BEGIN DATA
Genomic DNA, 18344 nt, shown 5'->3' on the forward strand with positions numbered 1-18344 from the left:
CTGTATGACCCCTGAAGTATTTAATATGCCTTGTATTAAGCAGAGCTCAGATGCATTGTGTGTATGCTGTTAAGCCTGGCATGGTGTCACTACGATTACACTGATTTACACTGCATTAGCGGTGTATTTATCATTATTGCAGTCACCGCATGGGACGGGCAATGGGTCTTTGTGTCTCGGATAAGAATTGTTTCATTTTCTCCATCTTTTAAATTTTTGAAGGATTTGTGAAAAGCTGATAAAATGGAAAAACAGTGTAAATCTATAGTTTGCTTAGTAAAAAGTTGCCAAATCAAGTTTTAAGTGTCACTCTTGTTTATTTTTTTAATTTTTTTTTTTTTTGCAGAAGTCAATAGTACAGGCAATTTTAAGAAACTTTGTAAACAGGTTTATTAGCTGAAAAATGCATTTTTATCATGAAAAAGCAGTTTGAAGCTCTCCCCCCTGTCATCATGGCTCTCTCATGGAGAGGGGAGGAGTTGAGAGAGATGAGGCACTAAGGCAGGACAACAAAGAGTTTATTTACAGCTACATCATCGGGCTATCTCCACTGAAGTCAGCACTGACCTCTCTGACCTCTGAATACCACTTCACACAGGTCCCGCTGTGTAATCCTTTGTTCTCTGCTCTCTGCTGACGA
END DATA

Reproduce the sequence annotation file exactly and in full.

Genomic DNA, 18344 nt, shown 5'->3' on the forward strand with positions numbered 1-18344 from the left:
CTGTATGACCCCTGAAGTATTTAATATGCCTTGTATTAAGCAGAGCTCAGATGCATTGTGTGTATGCTGTTAAGCCTGGCATGGTGTCACTACGATTACACTGATTTACACTGCATTAGCGGTGTATTTATCATTATTGCAGTCACCGCATGGGACGGGCAATGGGTCTTTGTGTCTCGGATAAGAATTGTTTCATTTTCTCCATCTTTTAAATTTTTGAAGGATTTGTGAAAAGCTGATAAAATGGAAAAACAGTGTAAATCTATAGTTTGCTTAGTAAAAAGTTGCCAAATCAAGTTTTAAGTGTCACTCTTGTTTATTTTTTTAATTTTTTTTTTTTTTGCAGAAGTCAATAGTACAGGCAATTTTAAGAAACTTTGTAAACAGGTTTATTAGCTGAAAAATGCATTTTTATCATGAAAAAGCAGTTTGAAGCTCTCCCCCCTGTCATCATGGCTCTCTCATGGAGAGGGGAGGAGTTGAGAGAGATGAGGCACTAAGGCAGGACAACAAAGAGTTTATTTACAGCTACATCATCGGGCTATCTCCACTGAAGTCAGCACTGACCTCTCTGACCTCTGAATACCACTTCACACAGGTCCCGCTGTGTAATCCTTTGTTCTCTGCTCTCTGCTGACGA